The Eastern Question, to 1878

"The Eastern Question" revolved around one issue: what should happen to the Balkans if and when the Ottoman Empire disappeared as the fundamental political fact in the Southeastern Europe? The Great Powers approached each crisis with the hope of emerging with the maximum advantage. Sometimes this led one or another to support revolutionary change. More often, state interests led them to support the status quo.

The diplomacy of the Eastern Question went forward in disregard, and often ignorance, of the wishes of the Balkan peoples. Because of its traditions and structures, old-style diplomacy was poorly equipped to deal with popular movements like nationalism. The diplomacy of the Eastern Question began in the Early Modern Period, before modern nationalism or representative governments. Diplomats from the Great Powers did not take into account the wishes of their own citizens, so why listen to Balkan peasants?

Treaties: Karlowitz and Kuchuk Kainarji

The issues that created the Eastern Question emerged when the Ottoman high tide in Central Europe began to recede. The failed Ottoman siege of Vienna in 1683 was the last important Turkish threat to a European Power. Under the Treaty of Karlowitz of 1699, the Habsburgs (who were allied with Poland, Russia and Venice) took control of Hungary (including Croatia), and Russia got part of the Ukraine. Thereafter, the Ottomans were on the defensive.

  • Russia gained access to the Black Sea coast, so that for the first time Russia physically impinged on the Turkish heartland, including the Balkans.
  • Russian merchant ships got the right to enter the Black Sea, the Bosphorus and the Dardanelles, Russian merchants got the right to trade in the Ottoman Empire, and Russia got the right to appoint consular agents inside Turkey.
  • Russia became protector of the Orthodox Christians of Turkey, with special rights in Wallachia and Moldavia.

These clauses set in train a competition among the Great Powers for influence in Turkey because no power was willing to permit Russia (or any other) to dominate the vast Ottoman holdings.

The interests of the Great Powers

Besides Turkey, there were six Great Powers during the late nineteenth century: Russia, Great Britain, France, Austria-Hungary, Italy and Germany. These states followed rather consistent Balkan policies. Some of the Powers expressed an interest in the Balkan population, but in a crisis each followed its own national security and defense needs. When Great Powers made compromises, they did so out of a belief in the tactical value of stability because the outcomes and risks of war were too hard to predict. States also compromised to retain their position as members of the "Concert of Europe," the legal concept under which these large states gave themselves the right to settle matters of war and peace. Policies crafted for such reasons often failed to address the real, local causes of the repeated Balkan crises which took up so much of Europe's attention in these years.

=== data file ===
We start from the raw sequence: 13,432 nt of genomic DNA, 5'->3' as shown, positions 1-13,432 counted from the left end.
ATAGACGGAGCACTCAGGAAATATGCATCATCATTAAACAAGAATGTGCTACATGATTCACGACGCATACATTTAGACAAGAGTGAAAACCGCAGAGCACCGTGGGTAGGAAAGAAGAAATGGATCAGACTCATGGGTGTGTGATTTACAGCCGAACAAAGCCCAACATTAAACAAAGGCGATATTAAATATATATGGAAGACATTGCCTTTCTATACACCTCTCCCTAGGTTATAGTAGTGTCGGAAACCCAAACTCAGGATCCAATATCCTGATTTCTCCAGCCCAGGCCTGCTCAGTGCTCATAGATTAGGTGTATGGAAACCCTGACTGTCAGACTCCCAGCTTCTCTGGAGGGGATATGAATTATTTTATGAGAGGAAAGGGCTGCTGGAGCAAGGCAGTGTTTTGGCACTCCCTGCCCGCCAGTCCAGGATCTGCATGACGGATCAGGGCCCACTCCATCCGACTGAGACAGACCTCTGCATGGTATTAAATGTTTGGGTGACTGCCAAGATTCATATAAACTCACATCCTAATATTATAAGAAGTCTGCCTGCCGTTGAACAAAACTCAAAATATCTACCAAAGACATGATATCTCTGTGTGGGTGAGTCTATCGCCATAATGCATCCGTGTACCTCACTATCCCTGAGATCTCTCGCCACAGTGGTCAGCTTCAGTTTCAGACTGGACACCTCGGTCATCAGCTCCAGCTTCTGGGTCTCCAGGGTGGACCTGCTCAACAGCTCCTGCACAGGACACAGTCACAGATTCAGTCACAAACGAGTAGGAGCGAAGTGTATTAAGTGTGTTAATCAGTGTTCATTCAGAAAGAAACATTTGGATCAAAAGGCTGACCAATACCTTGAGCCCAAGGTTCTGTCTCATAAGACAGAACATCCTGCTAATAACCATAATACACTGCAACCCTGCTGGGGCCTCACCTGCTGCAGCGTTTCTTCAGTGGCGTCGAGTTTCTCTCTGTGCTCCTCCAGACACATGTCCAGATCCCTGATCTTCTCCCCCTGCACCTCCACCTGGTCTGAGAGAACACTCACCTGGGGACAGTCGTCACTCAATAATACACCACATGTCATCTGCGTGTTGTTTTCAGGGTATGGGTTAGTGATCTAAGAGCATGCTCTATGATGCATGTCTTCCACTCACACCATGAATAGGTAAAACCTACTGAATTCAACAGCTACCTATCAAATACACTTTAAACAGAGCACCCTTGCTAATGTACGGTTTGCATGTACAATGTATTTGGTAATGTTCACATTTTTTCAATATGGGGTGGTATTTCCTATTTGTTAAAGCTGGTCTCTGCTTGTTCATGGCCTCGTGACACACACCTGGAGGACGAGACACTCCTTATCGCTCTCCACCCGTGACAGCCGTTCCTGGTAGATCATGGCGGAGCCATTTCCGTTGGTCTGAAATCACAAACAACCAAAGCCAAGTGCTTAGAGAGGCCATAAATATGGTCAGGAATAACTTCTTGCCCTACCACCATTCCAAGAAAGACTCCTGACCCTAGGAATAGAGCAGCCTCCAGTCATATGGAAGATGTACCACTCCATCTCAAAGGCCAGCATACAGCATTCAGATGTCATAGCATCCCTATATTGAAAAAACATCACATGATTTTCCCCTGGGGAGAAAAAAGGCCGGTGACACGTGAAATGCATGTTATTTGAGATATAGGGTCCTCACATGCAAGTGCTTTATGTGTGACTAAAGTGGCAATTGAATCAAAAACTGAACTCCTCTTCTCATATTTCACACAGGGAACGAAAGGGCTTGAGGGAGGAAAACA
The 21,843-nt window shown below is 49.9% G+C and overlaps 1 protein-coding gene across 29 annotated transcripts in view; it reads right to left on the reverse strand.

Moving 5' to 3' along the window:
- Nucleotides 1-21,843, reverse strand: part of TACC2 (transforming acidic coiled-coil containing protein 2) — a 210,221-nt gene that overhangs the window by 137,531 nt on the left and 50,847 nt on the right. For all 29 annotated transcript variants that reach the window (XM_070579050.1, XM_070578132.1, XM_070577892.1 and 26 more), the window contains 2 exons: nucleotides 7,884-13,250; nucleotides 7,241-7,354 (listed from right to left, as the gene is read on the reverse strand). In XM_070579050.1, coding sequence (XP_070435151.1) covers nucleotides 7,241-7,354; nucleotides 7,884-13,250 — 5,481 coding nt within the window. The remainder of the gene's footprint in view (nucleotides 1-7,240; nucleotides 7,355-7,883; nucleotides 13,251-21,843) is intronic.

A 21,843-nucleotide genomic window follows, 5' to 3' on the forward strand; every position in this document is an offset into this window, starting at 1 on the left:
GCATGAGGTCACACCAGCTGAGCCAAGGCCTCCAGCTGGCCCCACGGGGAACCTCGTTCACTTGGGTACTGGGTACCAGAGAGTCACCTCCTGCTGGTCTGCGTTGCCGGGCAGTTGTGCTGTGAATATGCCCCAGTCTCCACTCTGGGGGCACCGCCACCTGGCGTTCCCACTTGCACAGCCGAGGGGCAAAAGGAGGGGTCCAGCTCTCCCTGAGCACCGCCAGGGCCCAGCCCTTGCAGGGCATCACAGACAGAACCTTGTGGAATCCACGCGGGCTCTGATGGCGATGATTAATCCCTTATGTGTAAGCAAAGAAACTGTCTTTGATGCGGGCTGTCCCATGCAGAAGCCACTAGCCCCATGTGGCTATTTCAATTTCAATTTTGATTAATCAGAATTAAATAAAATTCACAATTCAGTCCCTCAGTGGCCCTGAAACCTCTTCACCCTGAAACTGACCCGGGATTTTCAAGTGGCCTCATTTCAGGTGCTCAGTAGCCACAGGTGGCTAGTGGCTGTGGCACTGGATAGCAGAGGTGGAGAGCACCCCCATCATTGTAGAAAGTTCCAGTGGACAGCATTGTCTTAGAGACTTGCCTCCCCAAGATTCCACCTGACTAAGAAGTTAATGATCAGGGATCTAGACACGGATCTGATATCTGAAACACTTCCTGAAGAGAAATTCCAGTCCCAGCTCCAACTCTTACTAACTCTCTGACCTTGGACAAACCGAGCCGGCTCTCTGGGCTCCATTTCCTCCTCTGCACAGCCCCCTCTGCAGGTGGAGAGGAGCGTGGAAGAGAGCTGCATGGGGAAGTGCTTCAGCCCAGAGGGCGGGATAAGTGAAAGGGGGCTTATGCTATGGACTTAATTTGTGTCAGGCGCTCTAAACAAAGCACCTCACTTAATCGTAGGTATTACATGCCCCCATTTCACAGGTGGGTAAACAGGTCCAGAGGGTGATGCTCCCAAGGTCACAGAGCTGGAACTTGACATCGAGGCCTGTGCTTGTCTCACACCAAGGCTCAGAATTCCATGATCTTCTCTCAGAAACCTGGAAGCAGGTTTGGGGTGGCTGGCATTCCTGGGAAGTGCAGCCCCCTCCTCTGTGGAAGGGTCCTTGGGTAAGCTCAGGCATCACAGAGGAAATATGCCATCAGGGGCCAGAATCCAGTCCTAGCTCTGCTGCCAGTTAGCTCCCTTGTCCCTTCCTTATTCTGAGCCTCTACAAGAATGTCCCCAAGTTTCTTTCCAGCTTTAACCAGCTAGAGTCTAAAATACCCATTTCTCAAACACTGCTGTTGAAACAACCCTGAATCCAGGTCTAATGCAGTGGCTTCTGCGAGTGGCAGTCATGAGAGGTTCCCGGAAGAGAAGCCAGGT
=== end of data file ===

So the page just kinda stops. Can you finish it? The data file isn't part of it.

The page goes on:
Russia tended to be the most visible disturbing agent and was usually the agent of each new Turkish defeat. Russia began the Early Modern period as the most backward of the Great Powers but also was the state with the greatest potential to tap new resources and grow. In Eastern Europe and the Balkans, a succession of states have opposed Russian interests (or at least perceived Russian interests): the French under Napoleon, then the British Empire, then the Germans and their allies during the two world wars, and most recently the United States. Russia's emergence onto the wider world stage coincides with the emergence of the Eastern Question as a conscious focus of international politics. Under the 1774 Kuchuk Kainarji Treaty, Russia gained access to the north shore of the Black Sea. More important, the same treaty gave Russia important rights to intercede on behalf of the Orthodox millet and to conduct commerce within the Ottoman Empire. Most of Russia's subsequent policies expanded on these two concessions.

One aim of Russian policy was control of local client states. Russian policy toward the Orthodox Christians of the Balkans involved mixed elements of compassion and self-interest. Russians deplored the abuse of Balkan fellow Christians and Slavs (the Pan-Slav movement of the 1800s brought forward similar Russian interests, in a slightly different form). On the other hand, as we saw during Serbia's revolution, St. Petersburg abandoned its Balkan proteges when higher policy required. After autonomous or independent Christian states appeared, Russian policy was complicated by the need to find reliable client states in the region. When a state like Serbia fell under Austrian influence, the Russians would switch their support to a regional rival, such as Bulgaria. Russia had fewer ties to non-Slavic states like Romania: absent Pan-Slav ties, Russian policy often came across as mere domination, especially when Russia annexed territory, such as Bessarabia which was seized in 1878 and in 1940.

A second aim of Russian Balkan policy was retention and expansion of rights of navigation from the Black Sea into the Mediterranean. Russia wanted full rights not only for its merchant trade but also for warships to pass through the Straits, while resisting the rights of other states to send ships (especially warships) into the Black Sea. In general, Russia has had to accept compromises that allow free traffic for all merchant ships and no traffic for warships (except the largely harmless Turkish navies).